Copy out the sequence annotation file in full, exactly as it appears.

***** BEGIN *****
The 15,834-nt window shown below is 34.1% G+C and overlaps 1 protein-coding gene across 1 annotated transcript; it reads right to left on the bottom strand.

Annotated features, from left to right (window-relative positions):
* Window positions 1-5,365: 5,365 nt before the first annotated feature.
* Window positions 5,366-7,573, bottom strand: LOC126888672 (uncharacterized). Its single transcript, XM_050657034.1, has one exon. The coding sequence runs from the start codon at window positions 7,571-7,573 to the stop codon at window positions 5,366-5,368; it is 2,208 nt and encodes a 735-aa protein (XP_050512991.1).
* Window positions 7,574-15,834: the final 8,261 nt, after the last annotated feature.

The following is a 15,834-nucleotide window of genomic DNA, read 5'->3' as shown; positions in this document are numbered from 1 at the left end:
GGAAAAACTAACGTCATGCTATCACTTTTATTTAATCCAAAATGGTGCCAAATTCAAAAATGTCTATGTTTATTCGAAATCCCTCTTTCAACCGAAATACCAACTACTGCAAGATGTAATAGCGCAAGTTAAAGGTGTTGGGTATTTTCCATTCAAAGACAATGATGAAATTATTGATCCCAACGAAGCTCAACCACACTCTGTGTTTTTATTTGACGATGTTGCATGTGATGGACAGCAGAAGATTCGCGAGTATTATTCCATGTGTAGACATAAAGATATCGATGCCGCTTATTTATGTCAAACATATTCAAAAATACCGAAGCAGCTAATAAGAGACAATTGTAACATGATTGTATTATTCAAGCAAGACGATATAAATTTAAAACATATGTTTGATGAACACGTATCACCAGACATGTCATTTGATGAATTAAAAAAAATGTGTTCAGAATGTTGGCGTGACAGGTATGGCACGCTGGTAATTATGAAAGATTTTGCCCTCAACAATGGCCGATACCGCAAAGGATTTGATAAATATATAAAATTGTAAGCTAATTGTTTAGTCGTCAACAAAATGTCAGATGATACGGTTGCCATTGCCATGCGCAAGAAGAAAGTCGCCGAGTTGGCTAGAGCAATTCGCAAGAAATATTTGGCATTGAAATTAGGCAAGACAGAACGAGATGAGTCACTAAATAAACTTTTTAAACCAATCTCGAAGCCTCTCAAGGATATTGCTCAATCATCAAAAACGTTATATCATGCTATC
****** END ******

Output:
The 15,834-nt window shown below is 34.1% G+C and overlaps 1 protein-coding gene across 1 annotated transcript; it reads right to left on the bottom strand.

Annotated features, from left to right (window-relative positions):
* Window positions 1-5,365: 5,365 nt before the first annotated feature.
* Window positions 5,366-7,573, bottom strand: LOC126888672 (uncharacterized). Its single transcript, XM_050657034.1, has one exon. The coding sequence runs from the start codon at window positions 7,571-7,573 to the stop codon at window positions 5,366-5,368; it is 2,208 nt and encodes a 735-aa protein (XP_050512991.1).
* Window positions 7,574-15,834: the final 8,261 nt, after the last annotated feature.

The following is a 15,834-nucleotide window of genomic DNA, read 5'->3' as shown; positions in this document are numbered from 1 at the left end:
GGAAAAACTAACGTCATGCTATCACTTTTATTTAATCCAAAATGGTGCCAAATTCAAAAATGTCTATGTTTATTCGAAATCCCTCTTTCAACCGAAATACCAACTACTGCAAGATGTAATAGCGCAAGTTAAAGGTGTTGGGTATTTTCCATTCAAAGACAATGATGAAATTATTGATCCCAACGAAGCTCAACCACACTCTGTGTTTTTATTTGACGATGTTGCATGTGATGGACAGCAGAAGATTCGCGAGTATTATTCCATGTGTAGACATAAAGATATCGATGCCGCTTATTTATGTCAAACATATTCAAAAATACCGAAGCAGCTAATAAGAGACAATTGTAACATGATTGTATTATTCAAGCAAGACGATATAAATTTAAAACATATGTTTGATGAACACGTATCACCAGACATGTCATTTGATGAATTAAAAAAAATGTGTTCAGAATGTTGGCGTGACAGGTATGGCACGCTGGTAATTATGAAAGATTTTGCCCTCAACAATGGCCGATACCGCAAAGGATTTGATAAATATATAAAATTGTAAGCTAATTGTTTAGTCGTCAACAAAATGTCAGATGATACGGTTGCCATTGCCATGCGCAAGAAGAAAGTCGCCGAGTTGGCTAGAGCAATTCGCAAGAAATATTTGGCATTGAAATTAGGCAAGACAGAACGAGATGAGTCACTAAATAAACTTTTTAAACCAATCTCGAAGCCTCTCAAGGATATTGCTCAATCATCAAAAACGTTATATCATGCTATC